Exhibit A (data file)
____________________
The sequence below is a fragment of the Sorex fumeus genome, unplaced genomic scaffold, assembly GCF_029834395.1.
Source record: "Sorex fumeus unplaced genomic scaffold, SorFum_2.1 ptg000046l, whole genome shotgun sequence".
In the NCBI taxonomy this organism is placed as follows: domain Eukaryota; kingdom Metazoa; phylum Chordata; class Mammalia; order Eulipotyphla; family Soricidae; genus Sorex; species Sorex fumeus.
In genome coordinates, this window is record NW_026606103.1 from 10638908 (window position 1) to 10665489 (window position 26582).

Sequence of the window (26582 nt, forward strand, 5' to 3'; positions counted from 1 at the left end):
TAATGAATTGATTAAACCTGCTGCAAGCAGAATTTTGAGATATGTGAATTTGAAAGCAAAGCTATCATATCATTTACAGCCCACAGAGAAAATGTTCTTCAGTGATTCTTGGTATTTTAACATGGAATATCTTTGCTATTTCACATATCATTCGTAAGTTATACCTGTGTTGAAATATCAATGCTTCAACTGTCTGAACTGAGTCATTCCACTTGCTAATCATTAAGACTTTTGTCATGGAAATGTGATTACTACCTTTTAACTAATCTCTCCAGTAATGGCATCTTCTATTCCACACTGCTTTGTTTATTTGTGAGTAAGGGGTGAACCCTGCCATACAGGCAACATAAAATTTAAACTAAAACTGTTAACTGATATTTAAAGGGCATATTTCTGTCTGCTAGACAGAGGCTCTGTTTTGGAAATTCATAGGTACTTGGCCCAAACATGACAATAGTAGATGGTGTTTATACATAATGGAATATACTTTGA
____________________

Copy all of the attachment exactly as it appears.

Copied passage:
The sequence below is a fragment of the Sorex fumeus genome, unplaced genomic scaffold, assembly GCF_029834395.1.
Source record: "Sorex fumeus unplaced genomic scaffold, SorFum_2.1 ptg000046l, whole genome shotgun sequence".
In the NCBI taxonomy this organism is placed as follows: domain Eukaryota; kingdom Metazoa; phylum Chordata; class Mammalia; order Eulipotyphla; family Soricidae; genus Sorex; species Sorex fumeus.
In genome coordinates, this window is record NW_026606103.1 from 10638908 (window position 1) to 10665489 (window position 26582).

Sequence of the window (26582 nt, forward strand, 5' to 3'; positions counted from 1 at the left end):
TAATGAATTGATTAAACCTGCTGCAAGCAGAATTTTGAGATATGTGAATTTGAAAGCAAAGCTATCATATCATTTACAGCCCACAGAGAAAATGTTCTTCAGTGATTCTTGGTATTTTAACATGGAATATCTTTGCTATTTCACATATCATTCGTAAGTTATACCTGTGTTGAAATATCAATGCTTCAACTGTCTGAACTGAGTCATTCCACTTGCTAATCATTAAGACTTTTGTCATGGAAATGTGATTACTACCTTTTAACTAATCTCTCCAGTAATGGCATCTTCTATTCCACACTGCTTTGTTTATTTGTGAGTAAGGGGTGAACCCTGCCATACAGGCAACATAAAATTTAAACTAAAACTGTTAACTGATATTTAAAGGGCATATTTCTGTCTGCTAGACAGAGGCTCTGTTTTGGAAATTCATAGGTACTTGGCCCAAACATGACAATAGTAGATGGTGTTTATACATAATGGAATATACTTTGA